Gabapentin for Anxiety: How Can It Help?
There are a variety of different prescription medications that people suffering from anxiety utilize to help them cope. Benzodiazepines, like Valium and Xanax are by far the most commonly prescribed by doctors.
However, Gabapentin has seemed to recently increase in popularity when it comes to anxiety treatment. How can it help? Are there side effects? That information is important to have before making a decision on whether Gabapentin is the right choice for you.
What is Gabapentin?
Gabapentin is the generic name for a popular anti-convulsant (meaning it helps to prevent seizure activity). It is also commonly used to treat nerve pain, especially the type that is associated with shingles and restless leg syndrome.
It may also be known by its brand names: Fanatrex, Gaborone, Gralise, and Neurontin. It was first approved by the FDA in 1993, and comes in a variety of different forms, including oral capsules and tablets (both immediate and extended release), as well as an oral solution.
On a chemical level, gabapentin is known as a synthetic analogue (basically, an artificial version) of gamma-Aminobutryic acid, better known as GABA.
How Does Gabapentin Affect The Brain?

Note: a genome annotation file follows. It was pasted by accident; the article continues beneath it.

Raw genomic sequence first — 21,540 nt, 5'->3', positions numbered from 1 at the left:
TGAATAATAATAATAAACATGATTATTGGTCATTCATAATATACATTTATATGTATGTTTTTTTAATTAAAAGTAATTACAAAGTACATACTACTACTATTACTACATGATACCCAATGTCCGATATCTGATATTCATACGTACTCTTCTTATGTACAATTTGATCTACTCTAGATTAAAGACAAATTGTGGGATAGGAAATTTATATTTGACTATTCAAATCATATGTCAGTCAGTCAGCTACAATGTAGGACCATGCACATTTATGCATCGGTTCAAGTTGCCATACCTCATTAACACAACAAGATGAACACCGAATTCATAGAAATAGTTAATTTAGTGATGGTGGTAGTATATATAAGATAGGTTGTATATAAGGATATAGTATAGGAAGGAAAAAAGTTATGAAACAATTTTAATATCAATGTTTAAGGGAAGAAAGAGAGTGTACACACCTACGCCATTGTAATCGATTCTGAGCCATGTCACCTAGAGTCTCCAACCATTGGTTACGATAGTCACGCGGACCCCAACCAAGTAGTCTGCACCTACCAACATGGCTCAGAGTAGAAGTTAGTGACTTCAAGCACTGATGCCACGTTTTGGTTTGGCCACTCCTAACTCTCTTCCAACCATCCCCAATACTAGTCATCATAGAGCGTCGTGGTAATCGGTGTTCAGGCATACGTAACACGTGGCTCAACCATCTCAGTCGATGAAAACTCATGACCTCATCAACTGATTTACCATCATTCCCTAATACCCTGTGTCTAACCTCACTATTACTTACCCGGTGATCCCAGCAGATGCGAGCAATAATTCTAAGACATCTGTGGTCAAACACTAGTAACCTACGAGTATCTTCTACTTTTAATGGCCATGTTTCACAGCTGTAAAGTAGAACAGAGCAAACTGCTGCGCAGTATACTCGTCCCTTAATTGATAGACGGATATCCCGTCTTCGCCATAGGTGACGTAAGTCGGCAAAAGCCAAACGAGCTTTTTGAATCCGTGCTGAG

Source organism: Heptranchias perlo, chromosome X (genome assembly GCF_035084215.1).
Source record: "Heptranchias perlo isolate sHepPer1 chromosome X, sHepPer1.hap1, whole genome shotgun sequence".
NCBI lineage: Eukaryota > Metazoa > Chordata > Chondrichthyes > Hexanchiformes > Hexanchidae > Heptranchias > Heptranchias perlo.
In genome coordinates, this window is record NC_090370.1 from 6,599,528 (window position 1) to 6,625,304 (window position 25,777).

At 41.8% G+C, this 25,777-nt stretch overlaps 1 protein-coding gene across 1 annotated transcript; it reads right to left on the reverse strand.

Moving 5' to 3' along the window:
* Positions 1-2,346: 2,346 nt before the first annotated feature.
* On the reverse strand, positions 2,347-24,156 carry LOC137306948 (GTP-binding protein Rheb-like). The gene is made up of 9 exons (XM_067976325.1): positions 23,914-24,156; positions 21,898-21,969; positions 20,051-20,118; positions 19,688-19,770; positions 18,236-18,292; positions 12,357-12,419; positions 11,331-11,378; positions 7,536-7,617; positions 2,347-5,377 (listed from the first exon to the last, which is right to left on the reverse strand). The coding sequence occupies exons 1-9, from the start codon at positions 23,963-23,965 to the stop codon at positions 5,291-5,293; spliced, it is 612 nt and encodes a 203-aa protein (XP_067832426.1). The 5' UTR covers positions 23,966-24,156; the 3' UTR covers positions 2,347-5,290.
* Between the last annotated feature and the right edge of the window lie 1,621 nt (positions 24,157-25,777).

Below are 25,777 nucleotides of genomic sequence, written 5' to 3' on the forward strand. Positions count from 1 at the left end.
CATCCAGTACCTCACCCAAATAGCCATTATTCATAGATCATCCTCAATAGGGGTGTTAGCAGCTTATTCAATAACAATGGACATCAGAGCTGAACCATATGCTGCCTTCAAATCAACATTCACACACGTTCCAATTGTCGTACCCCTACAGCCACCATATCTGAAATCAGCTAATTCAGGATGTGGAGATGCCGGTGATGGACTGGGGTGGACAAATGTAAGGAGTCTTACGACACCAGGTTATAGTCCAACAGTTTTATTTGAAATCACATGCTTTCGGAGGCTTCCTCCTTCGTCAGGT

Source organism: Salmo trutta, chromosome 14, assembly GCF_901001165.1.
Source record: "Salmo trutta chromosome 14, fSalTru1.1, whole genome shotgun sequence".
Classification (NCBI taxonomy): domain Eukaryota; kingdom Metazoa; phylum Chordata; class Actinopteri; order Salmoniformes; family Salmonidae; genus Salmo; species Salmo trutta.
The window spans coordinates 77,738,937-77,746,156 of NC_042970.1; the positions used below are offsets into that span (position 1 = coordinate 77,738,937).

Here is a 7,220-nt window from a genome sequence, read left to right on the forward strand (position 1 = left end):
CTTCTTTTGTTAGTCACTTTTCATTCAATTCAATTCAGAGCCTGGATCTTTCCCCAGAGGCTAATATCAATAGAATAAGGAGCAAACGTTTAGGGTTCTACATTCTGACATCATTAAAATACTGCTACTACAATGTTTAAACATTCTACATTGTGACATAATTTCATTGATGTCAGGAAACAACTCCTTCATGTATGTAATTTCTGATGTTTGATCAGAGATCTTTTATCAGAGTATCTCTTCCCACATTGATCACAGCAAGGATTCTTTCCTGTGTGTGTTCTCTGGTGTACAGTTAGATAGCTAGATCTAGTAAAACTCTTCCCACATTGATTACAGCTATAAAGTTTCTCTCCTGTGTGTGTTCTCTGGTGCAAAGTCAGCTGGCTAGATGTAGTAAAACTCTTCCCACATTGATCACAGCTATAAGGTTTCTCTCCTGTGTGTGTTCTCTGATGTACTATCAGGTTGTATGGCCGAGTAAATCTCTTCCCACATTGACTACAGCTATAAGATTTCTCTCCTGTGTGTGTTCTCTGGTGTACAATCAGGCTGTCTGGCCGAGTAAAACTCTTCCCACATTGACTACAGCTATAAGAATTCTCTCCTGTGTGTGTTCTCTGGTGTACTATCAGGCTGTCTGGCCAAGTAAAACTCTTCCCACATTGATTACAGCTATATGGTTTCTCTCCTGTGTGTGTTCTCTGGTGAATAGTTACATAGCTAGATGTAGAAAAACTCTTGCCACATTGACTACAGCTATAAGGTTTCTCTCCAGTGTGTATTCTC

Gabapentin works by affecting both the nerves and the chemicals in the body that are associated with both pain and seizure activity.
However, even after much research, experts still aren’t sure of exactly how gabapentin does that. The research that is out there does show that the drug binds very strongly to a very specific area called the alpha2-delta site. This site is located inside the cell, on the voltage-gated calcium channels. It’s that binding action that researchers believe leads to its anti-seizure properties and ability to reduce nerve pain.
Once they bind, they work together to help calm down any nerves that seem to be overly excited. It stops nerves from being able to receive messages that further trigger anxiety and the fight or flight response, essentially dulling the nerves and receptors and mutes the effects.
How Does That Translate To Treating Anxiety?